Halperin goes on to stress that DAP Health “must commit even more to this work. We must shine our light bright and far. Our clinics need to ensure easy and supportive accessibility to gender-affirming care. We must also continue to work in solidarity with those across our country.”

Those interested in making an appointment at Cathedral City’s new Stonewall sexual wellness clinic may call 760.969.5740.

Patrick Pierre

Patrick Pierre

His Alter Ego Patty Cakes Connects People Through Love, Honesty, And A Touch Of Sass 

Words by Staci Backauskas • Photos by Zach Ivey

 

Known to many as Patty Cakes, the gregarious drag queen who creates safe spaces for people to connect with themselves and one another, Patrick Pierre moves through the world with kindness and an aversion to facade. “You’ve got to sit in the truth, right?” he asks rhetorically. “You can’t project something onto someone just so your fake idea can be your fake truth.”

Pierre’s commitment to that path stems from a childhood where he learned how to navigate between joy and trauma at an early age. At 3, his mother left him and his younger brother in Haiti to follow his father to the U.S. For two years, they lived with his grandmother in a house overflowing with young cousins whose parents had made the same choice.

It was in that organized chaos that Patty Cakes first appeared. “She was this energy with a larger-than-life personality that had the power and inner strength, the confidence to look after my younger brother,” he says. 

When they boarded a plane for New York two years later, the excitement of seeing the city lights from the air was tempered with the stress of the reunion. “When we arrived, my brother didn’t recognize my mother,” he shares. “And I was only a year-and-a-half when my father left. It felt like abandonment.”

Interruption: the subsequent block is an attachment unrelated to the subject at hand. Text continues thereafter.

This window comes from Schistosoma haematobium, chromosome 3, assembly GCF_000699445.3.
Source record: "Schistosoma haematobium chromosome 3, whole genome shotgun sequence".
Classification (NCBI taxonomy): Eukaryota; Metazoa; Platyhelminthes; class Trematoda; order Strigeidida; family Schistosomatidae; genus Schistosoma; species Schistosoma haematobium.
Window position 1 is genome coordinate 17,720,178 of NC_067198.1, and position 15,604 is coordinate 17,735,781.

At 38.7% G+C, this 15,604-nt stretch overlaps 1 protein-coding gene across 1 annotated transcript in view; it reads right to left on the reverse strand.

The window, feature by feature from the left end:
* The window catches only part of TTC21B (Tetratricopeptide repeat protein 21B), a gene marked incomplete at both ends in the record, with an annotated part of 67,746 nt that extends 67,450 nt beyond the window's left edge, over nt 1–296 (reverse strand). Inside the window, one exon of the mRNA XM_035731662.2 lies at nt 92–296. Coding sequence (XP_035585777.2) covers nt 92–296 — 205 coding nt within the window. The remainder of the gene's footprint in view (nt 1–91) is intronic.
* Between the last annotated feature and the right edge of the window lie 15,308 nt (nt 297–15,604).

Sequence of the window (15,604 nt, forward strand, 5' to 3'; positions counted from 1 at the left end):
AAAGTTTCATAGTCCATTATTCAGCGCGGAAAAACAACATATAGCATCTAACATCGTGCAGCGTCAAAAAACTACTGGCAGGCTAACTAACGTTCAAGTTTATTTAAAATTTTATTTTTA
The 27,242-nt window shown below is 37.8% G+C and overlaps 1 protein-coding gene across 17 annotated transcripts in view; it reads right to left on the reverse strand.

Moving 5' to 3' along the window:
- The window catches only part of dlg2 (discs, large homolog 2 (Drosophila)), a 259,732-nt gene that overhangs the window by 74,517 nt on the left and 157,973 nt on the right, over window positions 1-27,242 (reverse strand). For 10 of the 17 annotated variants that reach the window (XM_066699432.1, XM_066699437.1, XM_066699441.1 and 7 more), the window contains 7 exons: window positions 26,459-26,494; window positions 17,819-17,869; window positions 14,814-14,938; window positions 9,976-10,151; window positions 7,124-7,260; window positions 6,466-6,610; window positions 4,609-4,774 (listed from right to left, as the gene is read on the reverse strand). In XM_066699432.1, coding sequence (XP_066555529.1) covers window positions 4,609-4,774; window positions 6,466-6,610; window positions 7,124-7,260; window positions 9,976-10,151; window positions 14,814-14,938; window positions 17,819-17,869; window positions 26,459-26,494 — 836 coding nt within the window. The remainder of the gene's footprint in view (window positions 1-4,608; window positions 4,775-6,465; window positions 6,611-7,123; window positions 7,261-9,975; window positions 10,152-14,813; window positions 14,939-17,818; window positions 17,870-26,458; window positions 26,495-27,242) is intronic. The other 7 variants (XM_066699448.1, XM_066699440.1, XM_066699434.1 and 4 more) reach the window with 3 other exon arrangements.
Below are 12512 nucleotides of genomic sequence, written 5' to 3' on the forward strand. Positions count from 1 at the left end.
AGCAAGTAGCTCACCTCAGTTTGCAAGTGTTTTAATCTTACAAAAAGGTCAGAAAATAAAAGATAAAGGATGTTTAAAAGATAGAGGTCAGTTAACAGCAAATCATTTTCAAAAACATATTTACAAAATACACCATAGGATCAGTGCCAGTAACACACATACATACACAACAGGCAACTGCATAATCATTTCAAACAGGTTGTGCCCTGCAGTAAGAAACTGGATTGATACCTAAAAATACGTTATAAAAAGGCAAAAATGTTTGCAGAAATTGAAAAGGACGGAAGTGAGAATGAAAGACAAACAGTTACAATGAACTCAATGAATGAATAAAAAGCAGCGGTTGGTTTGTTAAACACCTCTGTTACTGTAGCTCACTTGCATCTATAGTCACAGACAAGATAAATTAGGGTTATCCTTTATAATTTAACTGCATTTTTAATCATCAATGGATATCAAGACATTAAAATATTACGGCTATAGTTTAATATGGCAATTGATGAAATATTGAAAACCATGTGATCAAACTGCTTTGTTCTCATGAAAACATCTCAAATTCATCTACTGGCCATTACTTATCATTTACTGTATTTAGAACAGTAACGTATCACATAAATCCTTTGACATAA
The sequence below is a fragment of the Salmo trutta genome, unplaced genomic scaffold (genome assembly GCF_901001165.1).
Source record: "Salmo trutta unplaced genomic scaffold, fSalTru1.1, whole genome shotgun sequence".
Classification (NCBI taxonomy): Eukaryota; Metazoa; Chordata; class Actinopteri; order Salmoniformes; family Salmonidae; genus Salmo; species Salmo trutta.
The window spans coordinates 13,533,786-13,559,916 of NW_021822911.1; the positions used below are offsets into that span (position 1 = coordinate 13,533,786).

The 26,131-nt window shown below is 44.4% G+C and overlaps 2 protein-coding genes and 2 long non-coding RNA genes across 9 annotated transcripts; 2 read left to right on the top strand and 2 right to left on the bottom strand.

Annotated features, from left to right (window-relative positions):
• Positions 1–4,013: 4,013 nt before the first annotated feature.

Both his neighborhood and the Catholic school he attended were fully integrated, which showed Pierre how acceptance benefits everyone. “We had the Irish across the street, the Filipinos next door, the Jamaicans on the corner. When I look back, growing up in that community is one of the treasures of my childhood.”

Those formative years provided insights into the similarities shared by humans and the superficiality of most differences. “That’s the American fabric,” he says. “It’s not this whitewashed ‘Let’s make America great again.’ We’re the country of promises. People are at the border because they want to be a part of this American experiment. But we keep them at bay coming from a place of lack. But that was never America’s story.”

Pierre feels a responsibility to share that story with the world, and Patty Cakes is his public way of doing that. “I don’t have a guard up,” he says. “I’m here meeting you with my arms open.”

Patty Cakes first performed at the Boatslip Resort & Beach Club in Provincetown in 1994. “It was the crown jewel of bars in P’town,” Pierre says. While working as a cocktail waiter, he noticed the bar was empty after Tea Dance, so he approached the owner with the idea of doing live “Dating Game” and “Newlywed Game” shows. 

Those were successful, which buoyed his confidence and unknowingly laid the foundation for the type of drag queen Patty Cakes is — a host, emcee, and storyteller. “I cannot lip sync!” Pierre laughs. “What I do is take Patrick’s personality and identity and put them through this prism to shine them into the world.”

This is the energy he brought to DAP Health’s Pride Pavilion in November 2022, when he hosted the Speed Friending event. “It was the first time we had tried this idea of breaking isolation by introducing LGBTQ+ folks to each other in a way that was accessible to everyone,” says DAP Health Director of Brand Marketing Steven Henke. “Patty Cakes made everyone feel they were part of Palm Springs Pride.